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Test Drive Pilots | 2015.8.11

Phase 1 i-ROAD Test Drive Pilot Comments (Parking Lot Version)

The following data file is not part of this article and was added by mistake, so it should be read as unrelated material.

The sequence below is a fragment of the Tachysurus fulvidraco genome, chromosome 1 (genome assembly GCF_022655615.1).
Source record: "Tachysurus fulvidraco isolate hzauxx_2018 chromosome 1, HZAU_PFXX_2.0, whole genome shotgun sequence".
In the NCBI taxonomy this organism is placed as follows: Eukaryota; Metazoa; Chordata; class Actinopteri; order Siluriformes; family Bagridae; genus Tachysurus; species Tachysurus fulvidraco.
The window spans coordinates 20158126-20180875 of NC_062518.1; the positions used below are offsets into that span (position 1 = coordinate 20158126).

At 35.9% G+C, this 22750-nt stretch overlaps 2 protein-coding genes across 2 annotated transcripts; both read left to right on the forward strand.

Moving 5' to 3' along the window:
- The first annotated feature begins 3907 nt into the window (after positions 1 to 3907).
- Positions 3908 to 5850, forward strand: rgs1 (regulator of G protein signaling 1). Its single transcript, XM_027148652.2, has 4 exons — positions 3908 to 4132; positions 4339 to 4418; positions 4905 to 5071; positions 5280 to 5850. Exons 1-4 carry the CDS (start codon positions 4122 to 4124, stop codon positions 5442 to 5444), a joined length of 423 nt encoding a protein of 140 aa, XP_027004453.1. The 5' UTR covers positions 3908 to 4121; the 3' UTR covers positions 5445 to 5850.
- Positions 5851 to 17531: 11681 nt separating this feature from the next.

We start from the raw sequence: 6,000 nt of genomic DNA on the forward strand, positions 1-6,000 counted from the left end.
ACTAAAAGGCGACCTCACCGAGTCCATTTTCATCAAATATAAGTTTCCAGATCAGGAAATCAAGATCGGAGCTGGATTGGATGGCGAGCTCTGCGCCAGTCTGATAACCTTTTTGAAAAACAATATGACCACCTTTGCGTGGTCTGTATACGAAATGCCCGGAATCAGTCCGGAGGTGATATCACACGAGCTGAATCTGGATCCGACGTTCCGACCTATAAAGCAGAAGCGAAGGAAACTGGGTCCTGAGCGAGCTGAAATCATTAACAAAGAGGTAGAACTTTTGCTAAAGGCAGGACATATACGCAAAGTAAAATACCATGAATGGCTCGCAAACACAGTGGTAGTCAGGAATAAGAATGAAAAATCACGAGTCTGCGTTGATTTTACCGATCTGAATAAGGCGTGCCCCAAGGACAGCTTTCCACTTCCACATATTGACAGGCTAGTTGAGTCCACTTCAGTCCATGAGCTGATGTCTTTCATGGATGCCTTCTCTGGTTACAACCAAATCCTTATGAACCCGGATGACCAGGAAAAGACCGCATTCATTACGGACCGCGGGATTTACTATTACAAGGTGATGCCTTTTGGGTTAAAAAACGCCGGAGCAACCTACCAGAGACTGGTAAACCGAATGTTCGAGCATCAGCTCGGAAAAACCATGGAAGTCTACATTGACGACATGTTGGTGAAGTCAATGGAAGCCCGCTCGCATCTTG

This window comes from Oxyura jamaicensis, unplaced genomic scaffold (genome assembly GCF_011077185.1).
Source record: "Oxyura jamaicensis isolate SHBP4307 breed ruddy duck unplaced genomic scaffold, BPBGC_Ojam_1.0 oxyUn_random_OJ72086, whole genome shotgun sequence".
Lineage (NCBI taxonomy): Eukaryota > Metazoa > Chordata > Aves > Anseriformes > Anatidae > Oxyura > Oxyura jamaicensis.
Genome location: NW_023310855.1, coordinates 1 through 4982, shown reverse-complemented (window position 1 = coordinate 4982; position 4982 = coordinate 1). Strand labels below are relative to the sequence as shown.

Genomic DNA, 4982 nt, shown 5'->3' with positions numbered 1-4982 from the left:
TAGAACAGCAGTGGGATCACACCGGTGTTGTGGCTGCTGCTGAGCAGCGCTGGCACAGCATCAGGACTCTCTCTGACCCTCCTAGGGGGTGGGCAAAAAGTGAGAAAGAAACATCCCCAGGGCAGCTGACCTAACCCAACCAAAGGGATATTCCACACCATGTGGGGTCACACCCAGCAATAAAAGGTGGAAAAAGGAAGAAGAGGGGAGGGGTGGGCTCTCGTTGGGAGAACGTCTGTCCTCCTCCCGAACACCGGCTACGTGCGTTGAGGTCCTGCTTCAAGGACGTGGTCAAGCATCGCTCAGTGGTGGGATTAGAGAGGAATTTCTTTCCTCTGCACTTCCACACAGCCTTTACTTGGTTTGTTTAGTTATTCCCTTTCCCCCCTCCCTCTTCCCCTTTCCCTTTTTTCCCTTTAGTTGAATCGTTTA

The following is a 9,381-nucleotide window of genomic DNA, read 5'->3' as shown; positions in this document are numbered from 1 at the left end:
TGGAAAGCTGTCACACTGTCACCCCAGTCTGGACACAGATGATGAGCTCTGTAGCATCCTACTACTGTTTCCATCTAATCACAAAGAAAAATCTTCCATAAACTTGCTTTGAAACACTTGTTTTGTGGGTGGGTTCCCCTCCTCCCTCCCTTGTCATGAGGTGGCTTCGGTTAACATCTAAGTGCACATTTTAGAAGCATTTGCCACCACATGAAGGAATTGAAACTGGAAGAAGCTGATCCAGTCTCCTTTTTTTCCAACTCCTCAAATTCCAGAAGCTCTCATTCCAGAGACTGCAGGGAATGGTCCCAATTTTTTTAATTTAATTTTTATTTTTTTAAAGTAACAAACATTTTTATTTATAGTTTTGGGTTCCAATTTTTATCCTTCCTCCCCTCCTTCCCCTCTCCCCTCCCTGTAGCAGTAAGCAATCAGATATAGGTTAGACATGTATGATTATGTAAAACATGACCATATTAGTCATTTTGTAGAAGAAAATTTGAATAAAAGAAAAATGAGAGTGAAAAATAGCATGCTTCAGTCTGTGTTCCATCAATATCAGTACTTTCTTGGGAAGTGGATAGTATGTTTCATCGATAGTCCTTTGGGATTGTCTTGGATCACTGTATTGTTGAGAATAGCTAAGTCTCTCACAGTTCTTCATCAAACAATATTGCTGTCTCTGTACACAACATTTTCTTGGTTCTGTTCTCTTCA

The i-ROAD and a Rich Array of Parking Patterns Among the reports sent from Phase 1 i-ROAD Test Drive Pilots, the topic most frequently addressed has concerned so-called “trial-and-error” episodes pertaining to the act of “parking.” In today’s cities, the only available spaces tend to be cramped and limited in scale. With the i-ROAD, however, it should be feasible to put such “urban niches” to effective use. In actual practice, how did these prospects pan out? Coming across urban spaces that are not being put to full use, and taking advantage of them to charge the car while leaving it parked. This is a shot from a temple in the trendy Aoyama district of Tokyo, which has cooperated in this experiment. “I arrived at the charging spot of Kaizoji Temple. After driving through the red gate, I parked on the temple grounds.” The “Tomehodai” (park as much as you like) service, which offers fixed-rate parking at some 200 lots in Minato and Shibuya wards, is earning stellar praise. “Grabbing a few beers at a live music pub after work is great. The Tomehodai service is the perfect option at such times – since I can leave the car there overnight, or for as long as I need to, at no extra charge.” It’s not a car. Nor is it a motorcycle. With the i-ROAD comprising a truly new vehicle category, there’s a trend to be directed to totally different locations depending upon the specific parking lots involved. “I was sent to park my i-ROAD in a motorcycle and bicycle parking area, and managed to fit in there somehow or other. One result, as shown here, was the rather comical scene of parking next to a bicycle. There have also been cases of opting for space-saving slots, despite initially being directed to the standard car section at the parking lot entrance. “I paid the regular car charge, but ended up parking in the motorcycle area. Though it’s a bit irritating, I really don’t want to occupy a space designed for a full-sized car.” One big advantage of the i-ROAD is the ability to put the spaces known as “urban niches” to maximum use.   Recruiting of Test Drive Pilots Continues The recruiting of Test Drive Pilots is slated to continue through the summer of 2016, covering a total of eight separate phases in all. During this period, it is possible to apply from the link entitled “Test Drive Pilot Information” on this website. Combining the knowledge and impressions of Toyota as the manufacturer and consumers as the users, the mission continues to formulate a new collective wisdom. Please consider being a part of this exciting new innovation – which is structured to emerge from the experiences of each individual participant.   TEXT BY KEISUKE KAGIWADA PHOTOGRAPHS BY TEST PILOTS ISSUED : 10 August 2015